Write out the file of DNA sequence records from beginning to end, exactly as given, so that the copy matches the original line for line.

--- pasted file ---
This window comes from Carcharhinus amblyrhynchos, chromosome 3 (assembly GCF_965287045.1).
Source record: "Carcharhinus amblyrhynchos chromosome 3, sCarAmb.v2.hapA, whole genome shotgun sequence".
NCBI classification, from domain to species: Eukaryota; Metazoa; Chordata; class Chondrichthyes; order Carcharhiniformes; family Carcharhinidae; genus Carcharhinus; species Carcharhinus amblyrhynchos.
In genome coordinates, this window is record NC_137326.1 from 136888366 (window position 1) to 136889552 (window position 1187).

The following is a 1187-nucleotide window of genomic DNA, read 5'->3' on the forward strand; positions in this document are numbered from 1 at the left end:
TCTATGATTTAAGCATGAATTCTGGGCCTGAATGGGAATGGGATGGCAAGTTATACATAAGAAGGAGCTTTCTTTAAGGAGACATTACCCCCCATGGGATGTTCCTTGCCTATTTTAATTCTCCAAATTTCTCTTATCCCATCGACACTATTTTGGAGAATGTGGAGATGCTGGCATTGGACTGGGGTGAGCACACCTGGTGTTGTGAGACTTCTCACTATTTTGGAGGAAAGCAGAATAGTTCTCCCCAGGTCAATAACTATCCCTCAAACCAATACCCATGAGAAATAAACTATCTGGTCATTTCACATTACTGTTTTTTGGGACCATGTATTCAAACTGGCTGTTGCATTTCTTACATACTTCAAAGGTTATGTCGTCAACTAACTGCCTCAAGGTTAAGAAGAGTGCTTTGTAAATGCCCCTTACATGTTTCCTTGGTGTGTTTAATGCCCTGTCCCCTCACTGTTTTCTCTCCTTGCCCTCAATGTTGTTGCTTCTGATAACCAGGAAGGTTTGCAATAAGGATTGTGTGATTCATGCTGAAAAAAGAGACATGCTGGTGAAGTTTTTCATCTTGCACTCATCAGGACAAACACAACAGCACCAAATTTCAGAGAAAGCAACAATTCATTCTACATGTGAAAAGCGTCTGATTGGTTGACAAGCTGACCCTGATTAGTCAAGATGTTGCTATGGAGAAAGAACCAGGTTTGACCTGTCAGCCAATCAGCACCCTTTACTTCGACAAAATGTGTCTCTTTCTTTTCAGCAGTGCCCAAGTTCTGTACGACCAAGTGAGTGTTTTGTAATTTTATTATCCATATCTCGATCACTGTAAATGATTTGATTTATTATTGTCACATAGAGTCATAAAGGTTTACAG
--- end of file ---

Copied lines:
This window comes from Carcharhinus amblyrhynchos, chromosome 3 (assembly GCF_965287045.1).
Source record: "Carcharhinus amblyrhynchos chromosome 3, sCarAmb.v2.hapA, whole genome shotgun sequence".
NCBI classification, from domain to species: Eukaryota; Metazoa; Chordata; class Chondrichthyes; order Carcharhiniformes; family Carcharhinidae; genus Carcharhinus; species Carcharhinus amblyrhynchos.
In genome coordinates, this window is record NC_137326.1 from 136888366 (window position 1) to 136889552 (window position 1187).

The following is a 1187-nucleotide window of genomic DNA, read 5'->3' on the forward strand; positions in this document are numbered from 1 at the left end:
TCTATGATTTAAGCATGAATTCTGGGCCTGAATGGGAATGGGATGGCAAGTTATACATAAGAAGGAGCTTTCTTTAAGGAGACATTACCCCCCATGGGATGTTCCTTGCCTATTTTAATTCTCCAAATTTCTCTTATCCCATCGACACTATTTTGGAGAATGTGGAGATGCTGGCATTGGACTGGGGTGAGCACACCTGGTGTTGTGAGACTTCTCACTATTTTGGAGGAAAGCAGAATAGTTCTCCCCAGGTCAATAACTATCCCTCAAACCAATACCCATGAGAAATAAACTATCTGGTCATTTCACATTACTGTTTTTTGGGACCATGTATTCAAACTGGCTGTTGCATTTCTTACATACTTCAAAGGTTATGTCGTCAACTAACTGCCTCAAGGTTAAGAAGAGTGCTTTGTAAATGCCCCTTACATGTTTCCTTGGTGTGTTTAATGCCCTGTCCCCTCACTGTTTTCTCTCCTTGCCCTCAATGTTGTTGCTTCTGATAACCAGGAAGGTTTGCAATAAGGATTGTGTGATTCATGCTGAAAAAAGAGACATGCTGGTGAAGTTTTTCATCTTGCACTCATCAGGACAAACACAACAGCACCAAATTTCAGAGAAAGCAACAATTCATTCTACATGTGAAAAGCGTCTGATTGGTTGACAAGCTGACCCTGATTAGTCAAGATGTTGCTATGGAGAAAGAACCAGGTTTGACCTGTCAGCCAATCAGCACCCTTTACTTCGACAAAATGTGTCTCTTTCTTTTCAGCAGTGCCCAAGTTCTGTACGACCAAGTGAGTGTTTTGTAATTTTATTATCCATATCTCGATCACTGTAAATGATTTGATTTATTATTGTCACATAGAGTCATAAAGGTTTACAG